I’m tired. I’m just tired of dealing with people who don’t give a hoot about what a teacher really feels. If life offered me a choice, I would rather stay inside the classroom forever. Within these four walls, I find solace and joy with my students despite their rowdiness. The exchange of ideas and a bit of laughter on the side stoke the ember that fuels my elan to teach and somehow make a difference in their lives.
But every time I leave the classroom, I am suddenly transported into a different world. And as I step out, I feel like being prostrated to the ground. And everything just becomes ordinary. The laughters turn to gripes. The mitzvoth vacillate into suspicions.
Now, I found myself on the verge of exasperation. People can be so inconsiderate sometimes. On my end, I am fully aware that I’m just an ordinary voiceless teacher who has to follow whenever his righteous superior curb him with chain of ill-considered decisions. But then again, must I understand that academic policies cover such decisions? Must I hold back compassion when directives keep me away from being a real teacher? Must I throw myself into a bottomless pit and be swallowed by threats of incompetence?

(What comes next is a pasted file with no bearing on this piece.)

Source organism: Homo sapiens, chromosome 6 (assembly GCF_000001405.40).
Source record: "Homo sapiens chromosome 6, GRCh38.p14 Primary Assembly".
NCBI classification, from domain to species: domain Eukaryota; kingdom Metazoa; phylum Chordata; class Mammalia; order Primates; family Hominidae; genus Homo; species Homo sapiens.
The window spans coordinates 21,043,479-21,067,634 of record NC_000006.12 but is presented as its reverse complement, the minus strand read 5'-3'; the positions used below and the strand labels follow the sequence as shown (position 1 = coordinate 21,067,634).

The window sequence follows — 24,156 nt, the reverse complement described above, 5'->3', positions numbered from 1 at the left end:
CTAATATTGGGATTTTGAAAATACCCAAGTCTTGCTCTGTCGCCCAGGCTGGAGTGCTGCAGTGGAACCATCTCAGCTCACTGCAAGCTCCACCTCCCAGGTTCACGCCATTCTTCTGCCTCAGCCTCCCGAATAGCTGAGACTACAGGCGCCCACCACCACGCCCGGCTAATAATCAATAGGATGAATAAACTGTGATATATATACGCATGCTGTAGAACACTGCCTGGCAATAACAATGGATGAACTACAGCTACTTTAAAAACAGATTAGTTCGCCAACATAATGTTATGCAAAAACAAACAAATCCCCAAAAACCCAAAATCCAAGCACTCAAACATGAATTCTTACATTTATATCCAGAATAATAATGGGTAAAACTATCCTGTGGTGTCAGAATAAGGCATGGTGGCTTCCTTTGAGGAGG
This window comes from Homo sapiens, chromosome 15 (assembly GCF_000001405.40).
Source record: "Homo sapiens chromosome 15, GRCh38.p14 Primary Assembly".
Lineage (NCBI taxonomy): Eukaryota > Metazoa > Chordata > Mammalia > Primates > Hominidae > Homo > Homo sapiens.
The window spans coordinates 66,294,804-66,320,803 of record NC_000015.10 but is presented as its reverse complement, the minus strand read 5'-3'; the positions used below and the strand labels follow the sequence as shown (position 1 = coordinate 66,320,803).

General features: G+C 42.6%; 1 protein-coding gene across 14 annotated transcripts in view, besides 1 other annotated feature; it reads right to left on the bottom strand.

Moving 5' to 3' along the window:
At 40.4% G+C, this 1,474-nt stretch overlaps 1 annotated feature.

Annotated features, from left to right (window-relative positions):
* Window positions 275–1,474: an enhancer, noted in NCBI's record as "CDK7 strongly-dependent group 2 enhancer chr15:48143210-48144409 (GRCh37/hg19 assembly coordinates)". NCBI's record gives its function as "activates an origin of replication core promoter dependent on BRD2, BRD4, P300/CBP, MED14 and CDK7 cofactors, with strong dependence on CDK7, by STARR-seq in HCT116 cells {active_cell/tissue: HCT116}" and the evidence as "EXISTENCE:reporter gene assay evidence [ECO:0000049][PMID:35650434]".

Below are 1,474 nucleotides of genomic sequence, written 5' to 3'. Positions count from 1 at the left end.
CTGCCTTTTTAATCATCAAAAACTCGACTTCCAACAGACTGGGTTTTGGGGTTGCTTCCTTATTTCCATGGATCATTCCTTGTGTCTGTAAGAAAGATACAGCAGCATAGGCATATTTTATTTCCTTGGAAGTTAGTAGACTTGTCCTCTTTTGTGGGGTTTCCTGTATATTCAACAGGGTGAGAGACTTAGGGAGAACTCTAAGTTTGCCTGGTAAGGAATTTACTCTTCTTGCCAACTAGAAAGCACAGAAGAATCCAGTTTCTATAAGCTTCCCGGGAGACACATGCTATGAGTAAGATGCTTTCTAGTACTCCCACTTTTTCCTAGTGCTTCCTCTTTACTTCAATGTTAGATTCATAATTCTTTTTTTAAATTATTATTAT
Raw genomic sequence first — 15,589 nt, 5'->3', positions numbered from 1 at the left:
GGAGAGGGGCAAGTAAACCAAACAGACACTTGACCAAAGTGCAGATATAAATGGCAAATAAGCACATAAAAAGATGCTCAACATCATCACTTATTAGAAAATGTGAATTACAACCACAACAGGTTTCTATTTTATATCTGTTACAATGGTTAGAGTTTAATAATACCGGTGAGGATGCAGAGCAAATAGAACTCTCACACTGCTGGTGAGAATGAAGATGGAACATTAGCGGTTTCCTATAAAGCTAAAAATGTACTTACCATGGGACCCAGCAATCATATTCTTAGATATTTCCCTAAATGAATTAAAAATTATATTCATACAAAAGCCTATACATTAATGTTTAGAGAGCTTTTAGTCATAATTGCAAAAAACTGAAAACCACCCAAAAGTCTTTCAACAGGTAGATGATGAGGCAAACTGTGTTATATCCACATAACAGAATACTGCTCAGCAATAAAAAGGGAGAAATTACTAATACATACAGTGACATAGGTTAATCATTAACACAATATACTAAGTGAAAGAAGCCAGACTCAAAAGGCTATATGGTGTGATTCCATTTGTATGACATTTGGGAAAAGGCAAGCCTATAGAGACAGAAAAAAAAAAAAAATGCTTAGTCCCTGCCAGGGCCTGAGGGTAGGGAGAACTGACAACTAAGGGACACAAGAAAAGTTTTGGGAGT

Some people think that it’s easy to become a teacher. Other teachers think that preparing for a lesson happens overnight. “Give him the load, he can do it.” Easy for them to say. Unless they equate teaching with film showing or library work or bragging about their academic titles. Being a teacher takes more that that. It takes more that just sitting behind the table and read the handouts verbatimly to the class or performing a stand-up comedy that boosts the ego.
This day, I had to give up one of my classes and replace it with another subject. A major subject. The boss explained the reason behind the decision and honestly my ears were plugged figuratively. Simple as that. Whatever his explanation was, it’s clear to me that I had to sacrifice those weeks, those times, those lessons, those discussions, those learnings I and my students shared for weeks. It left me no choice. Who am I to complain? Despite my aversion, I still subjected myself to say Yes, when in truth, the teacher in me says No.
That’s the irony of it.